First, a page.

In retrospect, there are probably holes in this, but those are easy to overlook in the moment. What matters more is that the need for more weapons is something that’s already been established. This isn’t just a whim that endangers everyone’s life, it’s a desperate gamble, the sort of risk they’ll need to be willing to take if they want to have a chance of beating the Saviors. It works because the risk/reward conflict is a small expression of the larger conflict the group finds itself in. Negan isn’t going to be taken down with good intentions and thoughtful speeches.

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That makes the eventual victory all the more satisfying. Rick and Michonne driving that cable through the herd is a gory and darkly hilarious punchline to the tension, and the fact that they end up with the explosives without losing anyone in the group or alerting the Saviors is the first real victory our heroes have had in ages. I have no doubt the fight against Negan is going to be unpleasant, and that more characters will die. There are, as ever, bad times ahead. But it’s a relief to see the show finding a note to play that isn’t simply an iteration on Negan’s creepiness or Rick’s desperation.

That carries through to the ending. In the episode’s cold open, Father Gabriel ransacks Alexandria’s supplies and leaves town. Gabriel has always been something of an oddity, and while he seemed to have found his way in the past season or two, having him suddenly turn heel is still a possibility. But it’s not a good possibility, which is why it’s a relief when Rick and the others refuse to believe he abandoned them without a reason. They find a clue in Gabriel’s notebook (“BOAT”) which leads them to believe he’s gone to the boat Rick and Aaron found earlier, and tracks there lead the group straight into a mass of people with weapons.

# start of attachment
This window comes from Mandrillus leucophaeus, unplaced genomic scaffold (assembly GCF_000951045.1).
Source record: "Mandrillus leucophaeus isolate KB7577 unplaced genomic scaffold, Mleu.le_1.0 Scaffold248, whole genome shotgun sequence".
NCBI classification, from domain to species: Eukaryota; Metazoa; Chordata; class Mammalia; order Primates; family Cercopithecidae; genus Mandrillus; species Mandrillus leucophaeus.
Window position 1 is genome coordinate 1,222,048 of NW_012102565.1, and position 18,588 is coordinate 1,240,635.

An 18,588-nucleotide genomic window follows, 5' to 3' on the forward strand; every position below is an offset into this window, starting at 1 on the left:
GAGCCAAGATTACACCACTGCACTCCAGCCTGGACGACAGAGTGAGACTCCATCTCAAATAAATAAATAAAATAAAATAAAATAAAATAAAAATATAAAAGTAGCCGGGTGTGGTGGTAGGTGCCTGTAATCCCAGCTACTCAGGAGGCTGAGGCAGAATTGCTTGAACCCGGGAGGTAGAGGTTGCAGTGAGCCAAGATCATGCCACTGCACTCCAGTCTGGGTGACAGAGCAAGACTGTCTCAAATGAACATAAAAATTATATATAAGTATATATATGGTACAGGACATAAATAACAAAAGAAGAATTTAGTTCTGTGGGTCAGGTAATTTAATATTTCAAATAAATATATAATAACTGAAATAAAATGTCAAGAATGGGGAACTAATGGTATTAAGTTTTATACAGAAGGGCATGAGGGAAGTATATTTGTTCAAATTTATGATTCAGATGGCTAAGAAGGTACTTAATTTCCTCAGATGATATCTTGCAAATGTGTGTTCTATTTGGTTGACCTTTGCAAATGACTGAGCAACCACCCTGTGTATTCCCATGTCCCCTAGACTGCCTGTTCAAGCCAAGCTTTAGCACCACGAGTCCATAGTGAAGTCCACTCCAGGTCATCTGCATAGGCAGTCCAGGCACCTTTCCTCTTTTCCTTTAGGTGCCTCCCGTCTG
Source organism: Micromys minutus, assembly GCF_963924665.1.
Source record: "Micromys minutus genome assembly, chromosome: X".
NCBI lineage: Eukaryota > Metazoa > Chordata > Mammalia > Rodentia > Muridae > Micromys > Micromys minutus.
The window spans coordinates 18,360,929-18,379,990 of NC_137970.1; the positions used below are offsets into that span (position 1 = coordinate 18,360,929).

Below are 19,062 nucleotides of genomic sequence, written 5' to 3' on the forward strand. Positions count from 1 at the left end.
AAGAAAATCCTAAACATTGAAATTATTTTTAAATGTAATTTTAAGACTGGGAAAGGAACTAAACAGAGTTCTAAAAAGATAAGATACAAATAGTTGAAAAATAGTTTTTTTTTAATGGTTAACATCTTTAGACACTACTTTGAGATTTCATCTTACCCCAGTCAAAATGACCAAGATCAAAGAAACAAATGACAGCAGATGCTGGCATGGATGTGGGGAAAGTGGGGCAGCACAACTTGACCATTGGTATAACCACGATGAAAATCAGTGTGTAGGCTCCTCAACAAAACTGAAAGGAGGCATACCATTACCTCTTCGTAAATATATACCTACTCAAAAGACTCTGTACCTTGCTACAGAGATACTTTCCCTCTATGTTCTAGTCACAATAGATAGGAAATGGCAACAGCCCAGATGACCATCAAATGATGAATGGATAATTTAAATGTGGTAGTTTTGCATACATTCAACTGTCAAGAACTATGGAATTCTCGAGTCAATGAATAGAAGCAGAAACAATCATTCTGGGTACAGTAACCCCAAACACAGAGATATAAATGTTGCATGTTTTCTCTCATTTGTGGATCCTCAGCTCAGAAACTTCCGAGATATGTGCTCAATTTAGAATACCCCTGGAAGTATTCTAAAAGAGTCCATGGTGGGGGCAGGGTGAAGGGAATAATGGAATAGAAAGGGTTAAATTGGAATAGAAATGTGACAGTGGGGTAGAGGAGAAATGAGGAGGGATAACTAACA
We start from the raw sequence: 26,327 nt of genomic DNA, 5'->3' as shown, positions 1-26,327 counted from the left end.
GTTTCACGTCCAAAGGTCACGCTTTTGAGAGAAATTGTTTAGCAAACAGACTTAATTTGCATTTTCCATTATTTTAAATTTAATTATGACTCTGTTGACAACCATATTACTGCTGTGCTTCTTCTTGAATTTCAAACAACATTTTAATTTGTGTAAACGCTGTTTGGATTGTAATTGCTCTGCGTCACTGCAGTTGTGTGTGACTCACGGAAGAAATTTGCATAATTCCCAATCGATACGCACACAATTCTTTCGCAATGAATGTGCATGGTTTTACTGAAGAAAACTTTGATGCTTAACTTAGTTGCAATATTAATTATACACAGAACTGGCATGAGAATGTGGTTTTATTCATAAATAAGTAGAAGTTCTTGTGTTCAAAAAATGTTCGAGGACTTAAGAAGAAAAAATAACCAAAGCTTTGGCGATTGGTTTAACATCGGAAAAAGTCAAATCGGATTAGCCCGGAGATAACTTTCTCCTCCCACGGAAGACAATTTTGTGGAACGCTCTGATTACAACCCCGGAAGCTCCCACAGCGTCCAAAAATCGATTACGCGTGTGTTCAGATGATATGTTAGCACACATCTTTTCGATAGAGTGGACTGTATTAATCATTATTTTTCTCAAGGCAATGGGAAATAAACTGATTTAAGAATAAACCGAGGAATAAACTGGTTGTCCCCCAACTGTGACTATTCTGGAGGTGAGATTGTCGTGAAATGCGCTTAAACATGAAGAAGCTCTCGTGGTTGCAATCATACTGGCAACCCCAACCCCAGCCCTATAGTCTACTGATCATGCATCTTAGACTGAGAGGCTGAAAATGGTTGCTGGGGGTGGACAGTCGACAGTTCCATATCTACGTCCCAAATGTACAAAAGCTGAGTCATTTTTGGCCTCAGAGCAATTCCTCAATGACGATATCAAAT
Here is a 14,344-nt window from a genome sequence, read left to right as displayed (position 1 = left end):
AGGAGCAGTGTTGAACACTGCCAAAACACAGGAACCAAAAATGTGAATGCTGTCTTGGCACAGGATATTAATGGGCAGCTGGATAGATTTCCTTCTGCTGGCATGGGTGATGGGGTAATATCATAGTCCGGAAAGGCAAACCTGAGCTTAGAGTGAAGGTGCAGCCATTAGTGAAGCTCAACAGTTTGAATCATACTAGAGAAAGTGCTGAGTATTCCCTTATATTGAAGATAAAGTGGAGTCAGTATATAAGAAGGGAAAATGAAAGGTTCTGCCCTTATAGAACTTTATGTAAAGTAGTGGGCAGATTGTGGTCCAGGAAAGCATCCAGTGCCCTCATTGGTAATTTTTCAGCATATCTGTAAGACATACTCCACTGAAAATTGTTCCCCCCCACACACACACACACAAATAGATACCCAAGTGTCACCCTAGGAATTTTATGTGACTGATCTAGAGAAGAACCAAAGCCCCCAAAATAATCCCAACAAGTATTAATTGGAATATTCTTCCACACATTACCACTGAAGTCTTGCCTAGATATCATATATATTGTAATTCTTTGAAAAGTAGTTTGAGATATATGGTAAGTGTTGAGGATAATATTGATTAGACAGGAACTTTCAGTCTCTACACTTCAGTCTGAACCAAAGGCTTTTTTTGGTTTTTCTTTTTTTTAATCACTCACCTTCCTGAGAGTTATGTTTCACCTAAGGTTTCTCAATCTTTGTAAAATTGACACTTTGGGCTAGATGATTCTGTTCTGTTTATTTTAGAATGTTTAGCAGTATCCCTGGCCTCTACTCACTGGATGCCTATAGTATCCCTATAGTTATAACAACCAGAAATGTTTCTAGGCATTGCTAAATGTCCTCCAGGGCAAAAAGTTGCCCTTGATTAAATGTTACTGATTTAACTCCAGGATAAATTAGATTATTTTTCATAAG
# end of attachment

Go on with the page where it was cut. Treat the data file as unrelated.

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The people don’t look entirely friendly, but Rick still smiles; that’s a rarity for him, and as ridiculous a character as he often is, it’s a thrilling to see that grin. We’ll have to wait till next week to find out who these people are, and if Father Gabriel has anything to do with them, but after a clumsy beginning, “Rock In The Road” finds the show moving forward in a big way. After the slog of the first half of the season, it’s about damn time.

Stray observations

  • Seriously, how many different communities are in this one area? It would be nice if someone made an effort to point out where everything is. Right now, I couldn’t tell you how close any of these places are to one another, and given how crowded the show has become, that’s becoming a problem.
  • King Ezekiel offers Daryl asylum in the Kingdom. So at some point, he’ll have to run into Carol again, right?
  • Carol does make a brief appearance. Benjamin runs into her while he’s out training in the woods, and she gives him a few pointers. Benjamin also tries to convince Ezekiel to team up with Rick’s group; I can see him getting killed in the upcoming battle, because he’s a nice, idealistic kid and they don’t tend to last long.
  • “I want to thank all of you for not being here today.” -Gregory
  • Nice acoustic cover of “Life In A Northern Town.”
  • It’s weird that the Saviors haven’t taken Michonne’s sword. I get that they’re mostly just interested in guns, but it seems like something they’d do.
  • Negan doesn’t make an appearance, but we do hear him over a walkie-talkie mourning the loss of Fat Joey. “Without Fat Joey, Skinny Joey is just… Joey.”
  • Rick’s reaction to Ezekiel’s tiger was legitimately funny.